Wow. What a weekend.
Before I even get into my review of Finnish, I’d first like to thank everyone who was able to listen to my interview on The World. It’s a bit unreal that I have received so much notoriety about a project I originally wasn’t going to blog about. But nonetheless, I am very appreciative of the comments, questions and interest about my blog. You can download the full episode of the broadcast here or visit The World‘s site and listen.
A number of people have been asking me to consider languages not included in the project. Unfortunately, I think it would be best to stick with the 37 I chose originally. I picked those based on a gut feeling, along with the reasons mentioned in my very first post. I will, however, feature languages not selected in special upcoming posts (think “German: Why it would have never worked”).
Now, on to Finnish.
SUMMARY: Finnish didn’t really appear as an official language until the late 1800s, when a wave of nationalism hit the country. Before that, it was only used as a common or liturgical language, dominated by the mother tongue of ruling Sweden. Finnish stands out because it is only one of three languages in the Uralic family and it’s highly agglutinative (prefix/suffix galore).
FINAL IMPRESSIONS: This language, at least to me, sounds so much more like the language of Vikings than Norwegian and Swedish! There are a ton of deep “ouhs” and “aehs” and the retroflex is really strong in some words. Also, long vowels are very common.
Here’s another thing. Did you know Finnish has an interesting system of vowel harmony? Words can only only have three vowel types in a word: a, ö, y; a, o, u; and e, i. I’m not really a fan of this, though.
As for grammar, Finnish has a SVO system, but this is eclipsed by the endings of words, which makes it used rather loosely. For example, when conjugating verbs, you simply attach an -n for first person singular, -t for second person singular, -v/ø for third person singular and so on.
UPDATE: A reader, who just happens to be bilingual in Finnish and English gave me more details about verb conjugation. Declensions for forming verbs also depend on preceding consonants. If we use the verb Lukea (to read), it would change in the following manner:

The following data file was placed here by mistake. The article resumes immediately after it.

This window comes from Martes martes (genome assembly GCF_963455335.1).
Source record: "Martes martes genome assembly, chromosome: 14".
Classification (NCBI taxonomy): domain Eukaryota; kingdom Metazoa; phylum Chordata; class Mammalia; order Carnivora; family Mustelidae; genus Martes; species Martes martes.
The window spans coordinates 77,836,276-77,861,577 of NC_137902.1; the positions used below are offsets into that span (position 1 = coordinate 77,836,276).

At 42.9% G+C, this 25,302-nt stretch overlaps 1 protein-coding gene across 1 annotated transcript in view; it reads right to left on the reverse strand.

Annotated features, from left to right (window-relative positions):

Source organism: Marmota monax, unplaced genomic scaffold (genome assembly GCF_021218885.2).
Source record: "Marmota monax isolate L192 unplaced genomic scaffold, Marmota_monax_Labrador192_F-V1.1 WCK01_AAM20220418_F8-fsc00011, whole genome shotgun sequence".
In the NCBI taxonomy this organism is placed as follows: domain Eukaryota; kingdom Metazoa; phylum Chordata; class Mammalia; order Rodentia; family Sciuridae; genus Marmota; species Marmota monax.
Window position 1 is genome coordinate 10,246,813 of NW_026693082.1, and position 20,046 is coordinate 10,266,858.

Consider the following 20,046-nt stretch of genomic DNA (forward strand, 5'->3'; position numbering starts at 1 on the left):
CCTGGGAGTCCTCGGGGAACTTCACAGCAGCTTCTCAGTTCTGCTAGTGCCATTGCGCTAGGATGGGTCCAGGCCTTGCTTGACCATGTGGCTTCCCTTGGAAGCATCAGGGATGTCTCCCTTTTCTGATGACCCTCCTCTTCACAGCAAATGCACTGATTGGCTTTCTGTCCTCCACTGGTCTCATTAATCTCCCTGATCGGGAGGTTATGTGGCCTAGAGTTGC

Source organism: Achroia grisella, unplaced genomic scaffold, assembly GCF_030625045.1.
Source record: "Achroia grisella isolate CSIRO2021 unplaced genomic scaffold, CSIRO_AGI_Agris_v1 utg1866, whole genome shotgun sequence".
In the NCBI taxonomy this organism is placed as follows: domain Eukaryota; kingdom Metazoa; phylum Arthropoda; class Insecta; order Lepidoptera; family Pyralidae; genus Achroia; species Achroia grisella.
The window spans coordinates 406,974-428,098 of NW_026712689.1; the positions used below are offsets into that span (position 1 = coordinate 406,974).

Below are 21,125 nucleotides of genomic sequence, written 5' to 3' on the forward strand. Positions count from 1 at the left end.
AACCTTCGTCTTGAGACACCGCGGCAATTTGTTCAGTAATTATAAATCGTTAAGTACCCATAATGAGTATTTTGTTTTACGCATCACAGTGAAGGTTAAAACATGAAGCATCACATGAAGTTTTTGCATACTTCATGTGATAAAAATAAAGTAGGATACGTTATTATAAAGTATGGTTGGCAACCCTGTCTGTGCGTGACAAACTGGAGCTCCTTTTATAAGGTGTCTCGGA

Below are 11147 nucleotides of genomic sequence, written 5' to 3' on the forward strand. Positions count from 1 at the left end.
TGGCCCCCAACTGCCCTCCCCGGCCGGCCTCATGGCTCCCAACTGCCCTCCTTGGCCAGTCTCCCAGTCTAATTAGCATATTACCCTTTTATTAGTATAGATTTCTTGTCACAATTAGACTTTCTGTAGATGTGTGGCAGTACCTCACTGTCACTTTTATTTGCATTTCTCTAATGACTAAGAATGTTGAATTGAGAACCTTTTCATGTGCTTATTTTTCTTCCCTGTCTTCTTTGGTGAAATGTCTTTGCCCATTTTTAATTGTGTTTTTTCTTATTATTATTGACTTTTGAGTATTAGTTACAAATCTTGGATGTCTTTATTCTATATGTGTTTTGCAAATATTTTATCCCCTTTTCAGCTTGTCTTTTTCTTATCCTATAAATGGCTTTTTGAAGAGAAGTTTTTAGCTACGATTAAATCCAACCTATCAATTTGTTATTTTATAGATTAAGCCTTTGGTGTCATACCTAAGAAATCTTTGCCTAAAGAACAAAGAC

luen = I read
let = you read
lukee = he/she reads
luemme = we read
luette = you (pl.) read
lukevat = they read
Finnish also uses a negative verb form in which the last letter of the verb is dropped an an auxiliary verb is added. If I were to say, “Minä puhun englantia” (I speak English) I would negate it by saying “Minä en puhu englantia” (I don’t speak English). The auxiliary differs according to the speaker (et for you, ei for he/she, etc.).
As for noun declension, there are a few words that undergo some complex changes. This site gives you a list of them in further detail.
Some interesting words:
minä – me
yhdeksänkymmentäyhdeksän (long!) – 99
kuka – who
So, Finnish isn’t as difficult as it seems. There’s still something about it that I can’t click with. The words seem to undulate a lot and it makes it difficult for me to differentiate between them. And almost none of these words seem familiar at all. I think the only cognate I saw was English (englantia). Maybe I’ll pass one this one.
Did you ever want to know how the opening theme to Ducktales sounds in Finnish! Well, even if you didn’t, check it out below!
COMING UP: Azeri